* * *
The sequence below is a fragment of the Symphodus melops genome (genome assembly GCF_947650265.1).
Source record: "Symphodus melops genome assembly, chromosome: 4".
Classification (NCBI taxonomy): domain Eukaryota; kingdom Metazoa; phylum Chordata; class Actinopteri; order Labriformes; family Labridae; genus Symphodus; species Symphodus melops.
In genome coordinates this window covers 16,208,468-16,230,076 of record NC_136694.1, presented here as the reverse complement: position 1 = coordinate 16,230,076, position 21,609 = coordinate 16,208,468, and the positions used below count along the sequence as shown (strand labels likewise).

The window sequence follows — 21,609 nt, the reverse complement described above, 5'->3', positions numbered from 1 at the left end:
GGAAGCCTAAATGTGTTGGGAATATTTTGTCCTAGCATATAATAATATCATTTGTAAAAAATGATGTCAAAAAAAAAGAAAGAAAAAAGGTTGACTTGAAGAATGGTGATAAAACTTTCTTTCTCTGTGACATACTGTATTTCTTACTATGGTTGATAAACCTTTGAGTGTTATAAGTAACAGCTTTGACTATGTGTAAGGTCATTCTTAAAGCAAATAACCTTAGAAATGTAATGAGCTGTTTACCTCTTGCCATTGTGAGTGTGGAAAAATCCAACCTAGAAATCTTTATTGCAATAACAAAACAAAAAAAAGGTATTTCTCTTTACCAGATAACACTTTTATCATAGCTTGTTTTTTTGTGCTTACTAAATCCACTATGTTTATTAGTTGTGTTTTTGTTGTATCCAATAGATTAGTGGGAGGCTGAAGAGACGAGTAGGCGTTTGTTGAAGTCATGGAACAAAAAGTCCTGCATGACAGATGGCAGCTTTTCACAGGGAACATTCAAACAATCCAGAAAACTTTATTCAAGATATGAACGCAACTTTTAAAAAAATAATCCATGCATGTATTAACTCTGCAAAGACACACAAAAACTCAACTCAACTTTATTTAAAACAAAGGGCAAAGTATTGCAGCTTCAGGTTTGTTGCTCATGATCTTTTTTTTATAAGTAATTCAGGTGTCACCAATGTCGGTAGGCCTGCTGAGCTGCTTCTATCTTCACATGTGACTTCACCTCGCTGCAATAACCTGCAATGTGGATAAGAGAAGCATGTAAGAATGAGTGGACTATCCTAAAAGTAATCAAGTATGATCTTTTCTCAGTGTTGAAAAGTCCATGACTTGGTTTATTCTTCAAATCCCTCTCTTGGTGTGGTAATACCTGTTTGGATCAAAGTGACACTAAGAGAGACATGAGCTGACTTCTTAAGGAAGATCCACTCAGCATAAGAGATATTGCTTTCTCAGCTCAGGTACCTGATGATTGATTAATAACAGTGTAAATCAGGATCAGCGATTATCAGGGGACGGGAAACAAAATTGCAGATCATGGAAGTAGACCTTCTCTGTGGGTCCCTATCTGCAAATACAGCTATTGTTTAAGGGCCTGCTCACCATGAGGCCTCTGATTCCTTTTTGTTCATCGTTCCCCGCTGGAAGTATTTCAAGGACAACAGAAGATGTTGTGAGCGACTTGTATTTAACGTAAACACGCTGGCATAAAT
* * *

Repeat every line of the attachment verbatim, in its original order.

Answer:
The sequence below is a fragment of the Symphodus melops genome (genome assembly GCF_947650265.1).
Source record: "Symphodus melops genome assembly, chromosome: 4".
Classification (NCBI taxonomy): domain Eukaryota; kingdom Metazoa; phylum Chordata; class Actinopteri; order Labriformes; family Labridae; genus Symphodus; species Symphodus melops.
In genome coordinates this window covers 16,208,468-16,230,076 of record NC_136694.1, presented here as the reverse complement: position 1 = coordinate 16,230,076, position 21,609 = coordinate 16,208,468, and the positions used below count along the sequence as shown (strand labels likewise).

The window sequence follows — 21,609 nt, the reverse complement described above, 5'->3', positions numbered from 1 at the left end:
GGAAGCCTAAATGTGTTGGGAATATTTTGTCCTAGCATATAATAATATCATTTGTAAAAAATGATGTCAAAAAAAAAGAAAGAAAAAAGGTTGACTTGAAGAATGGTGATAAAACTTTCTTTCTCTGTGACATACTGTATTTCTTACTATGGTTGATAAACCTTTGAGTGTTATAAGTAACAGCTTTGACTATGTGTAAGGTCATTCTTAAAGCAAATAACCTTAGAAATGTAATGAGCTGTTTACCTCTTGCCATTGTGAGTGTGGAAAAATCCAACCTAGAAATCTTTATTGCAATAACAAAACAAAAAAAAGGTATTTCTCTTTACCAGATAACACTTTTATCATAGCTTGTTTTTTTGTGCTTACTAAATCCACTATGTTTATTAGTTGTGTTTTTGTTGTATCCAATAGATTAGTGGGAGGCTGAAGAGACGAGTAGGCGTTTGTTGAAGTCATGGAACAAAAAGTCCTGCATGACAGATGGCAGCTTTTCACAGGGAACATTCAAACAATCCAGAAAACTTTATTCAAGATATGAACGCAACTTTTAAAAAAATAATCCATGCATGTATTAACTCTGCAAAGACACACAAAAACTCAACTCAACTTTATTTAAAACAAAGGGCAAAGTATTGCAGCTTCAGGTTTGTTGCTCATGATCTTTTTTTTATAAGTAATTCAGGTGTCACCAATGTCGGTAGGCCTGCTGAGCTGCTTCTATCTTCACATGTGACTTCACCTCGCTGCAATAACCTGCAATGTGGATAAGAGAAGCATGTAAGAATGAGTGGACTATCCTAAAAGTAATCAAGTATGATCTTTTCTCAGTGTTGAAAAGTCCATGACTTGGTTTATTCTTCAAATCCCTCTCTTGGTGTGGTAATACCTGTTTGGATCAAAGTGACACTAAGAGAGACATGAGCTGACTTCTTAAGGAAGATCCACTCAGCATAAGAGATATTGCTTTCTCAGCTCAGGTACCTGATGATTGATTAATAACAGTGTAAATCAGGATCAGCGATTATCAGGGGACGGGAAACAAAATTGCAGATCATGGAAGTAGACCTTCTCTGTGGGTCCCTATCTGCAAATACAGCTATTGTTTAAGGGCCTGCTCACCATGAGGCCTCTGATTCCTTTTTGTTCATCGTTCCCCGCTGGAAGTATTTCAAGGACAACAGAAGATGTTGTGAGCGACTTGTATTTAACGTAAACACGCTGGCATAAAT